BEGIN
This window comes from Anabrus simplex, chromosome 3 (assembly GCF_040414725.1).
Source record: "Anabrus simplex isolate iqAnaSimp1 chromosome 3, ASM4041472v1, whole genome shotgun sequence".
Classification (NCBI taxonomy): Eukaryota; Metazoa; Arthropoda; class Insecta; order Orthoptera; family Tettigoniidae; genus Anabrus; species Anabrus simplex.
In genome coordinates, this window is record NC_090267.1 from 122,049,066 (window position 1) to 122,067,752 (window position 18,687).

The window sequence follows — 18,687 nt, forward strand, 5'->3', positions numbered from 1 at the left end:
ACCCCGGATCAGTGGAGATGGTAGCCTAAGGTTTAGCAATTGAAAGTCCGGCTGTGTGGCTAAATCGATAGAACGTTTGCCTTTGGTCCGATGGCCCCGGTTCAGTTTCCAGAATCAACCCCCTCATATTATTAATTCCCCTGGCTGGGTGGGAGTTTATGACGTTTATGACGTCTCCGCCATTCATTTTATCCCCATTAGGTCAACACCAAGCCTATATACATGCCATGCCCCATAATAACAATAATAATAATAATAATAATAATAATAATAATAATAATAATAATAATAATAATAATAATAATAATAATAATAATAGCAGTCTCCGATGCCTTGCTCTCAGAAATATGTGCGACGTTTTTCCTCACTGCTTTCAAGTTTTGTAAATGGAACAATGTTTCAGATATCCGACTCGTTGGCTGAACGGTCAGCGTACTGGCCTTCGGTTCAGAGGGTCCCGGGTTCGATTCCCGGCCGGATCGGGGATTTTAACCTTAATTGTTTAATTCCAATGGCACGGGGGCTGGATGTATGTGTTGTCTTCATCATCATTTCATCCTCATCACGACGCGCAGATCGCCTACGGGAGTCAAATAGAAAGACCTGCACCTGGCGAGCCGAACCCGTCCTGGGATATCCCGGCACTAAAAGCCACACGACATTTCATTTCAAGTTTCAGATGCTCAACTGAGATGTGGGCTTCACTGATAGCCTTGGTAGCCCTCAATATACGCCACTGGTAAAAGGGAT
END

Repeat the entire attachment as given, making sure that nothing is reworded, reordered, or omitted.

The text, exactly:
This window comes from Anabrus simplex, chromosome 3 (assembly GCF_040414725.1).
Source record: "Anabrus simplex isolate iqAnaSimp1 chromosome 3, ASM4041472v1, whole genome shotgun sequence".
Classification (NCBI taxonomy): Eukaryota; Metazoa; Arthropoda; class Insecta; order Orthoptera; family Tettigoniidae; genus Anabrus; species Anabrus simplex.
In genome coordinates, this window is record NC_090267.1 from 122,049,066 (window position 1) to 122,067,752 (window position 18,687).

The window sequence follows — 18,687 nt, forward strand, 5'->3', positions numbered from 1 at the left end:
ACCCCGGATCAGTGGAGATGGTAGCCTAAGGTTTAGCAATTGAAAGTCCGGCTGTGTGGCTAAATCGATAGAACGTTTGCCTTTGGTCCGATGGCCCCGGTTCAGTTTCCAGAATCAACCCCCTCATATTATTAATTCCCCTGGCTGGGTGGGAGTTTATGACGTTTATGACGTCTCCGCCATTCATTTTATCCCCATTAGGTCAACACCAAGCCTATATACATGCCATGCCCCATAATAACAATAATAATAATAATAATAATAATAATAATAATAATAATAATAATAATAATAATAATAATAATAATAATAATAATAGCAGTCTCCGATGCCTTGCTCTCAGAAATATGTGCGACGTTTTTCCTCACTGCTTTCAAGTTTTGTAAATGGAACAATGTTTCAGATATCCGACTCGTTGGCTGAACGGTCAGCGTACTGGCCTTCGGTTCAGAGGGTCCCGGGTTCGATTCCCGGCCGGATCGGGGATTTTAACCTTAATTGTTTAATTCCAATGGCACGGGGGCTGGATGTATGTGTTGTCTTCATCATCATTTCATCCTCATCACGACGCGCAGATCGCCTACGGGAGTCAAATAGAAAGACCTGCACCTGGCGAGCCGAACCCGTCCTGGGATATCCCGGCACTAAAAGCCACACGACATTTCATTTCAAGTTTCAGATGCTCAACTGAGATGTGGGCTTCACTGATAGCCTTGGTAGCCCTCAATATACGCCACTGGTAAAAGGGAT